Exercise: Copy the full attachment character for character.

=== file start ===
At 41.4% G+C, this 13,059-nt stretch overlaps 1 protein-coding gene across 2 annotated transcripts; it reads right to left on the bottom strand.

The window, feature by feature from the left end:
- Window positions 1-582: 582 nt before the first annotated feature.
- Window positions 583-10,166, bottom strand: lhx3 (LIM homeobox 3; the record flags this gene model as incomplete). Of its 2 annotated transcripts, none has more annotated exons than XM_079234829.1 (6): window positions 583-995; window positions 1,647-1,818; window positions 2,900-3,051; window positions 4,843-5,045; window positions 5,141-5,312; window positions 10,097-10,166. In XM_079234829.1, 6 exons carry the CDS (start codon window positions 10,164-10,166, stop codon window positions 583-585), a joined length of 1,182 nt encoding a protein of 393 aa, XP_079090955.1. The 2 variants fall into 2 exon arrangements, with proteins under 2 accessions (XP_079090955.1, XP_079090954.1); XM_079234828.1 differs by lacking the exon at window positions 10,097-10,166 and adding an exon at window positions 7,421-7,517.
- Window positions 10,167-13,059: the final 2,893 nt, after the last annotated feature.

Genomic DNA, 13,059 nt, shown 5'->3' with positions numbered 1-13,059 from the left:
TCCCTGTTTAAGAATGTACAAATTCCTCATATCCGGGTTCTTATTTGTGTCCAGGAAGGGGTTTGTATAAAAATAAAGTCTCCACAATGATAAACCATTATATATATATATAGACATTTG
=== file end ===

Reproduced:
At 41.4% G+C, this 13,059-nt stretch overlaps 1 protein-coding gene across 2 annotated transcripts; it reads right to left on the bottom strand.

The window, feature by feature from the left end:
- Window positions 1-582: 582 nt before the first annotated feature.
- Window positions 583-10,166, bottom strand: lhx3 (LIM homeobox 3; the record flags this gene model as incomplete). Of its 2 annotated transcripts, none has more annotated exons than XM_079234829.1 (6): window positions 583-995; window positions 1,647-1,818; window positions 2,900-3,051; window positions 4,843-5,045; window positions 5,141-5,312; window positions 10,097-10,166. In XM_079234829.1, 6 exons carry the CDS (start codon window positions 10,164-10,166, stop codon window positions 583-585), a joined length of 1,182 nt encoding a protein of 393 aa, XP_079090955.1. The 2 variants fall into 2 exon arrangements, with proteins under 2 accessions (XP_079090955.1, XP_079090954.1); XM_079234828.1 differs by lacking the exon at window positions 10,097-10,166 and adding an exon at window positions 7,421-7,517.
- Window positions 10,167-13,059: the final 2,893 nt, after the last annotated feature.

Genomic DNA, 13,059 nt, shown 5'->3' with positions numbered 1-13,059 from the left:
TCCCTGTTTAAGAATGTACAAATTCCTCATATCCGGGTTCTTATTTGTGTCCAGGAAGGGGTTTGTATAAAAATAAAGTCTCCACAATGATAAACCATTATATATATATATAGACATTTG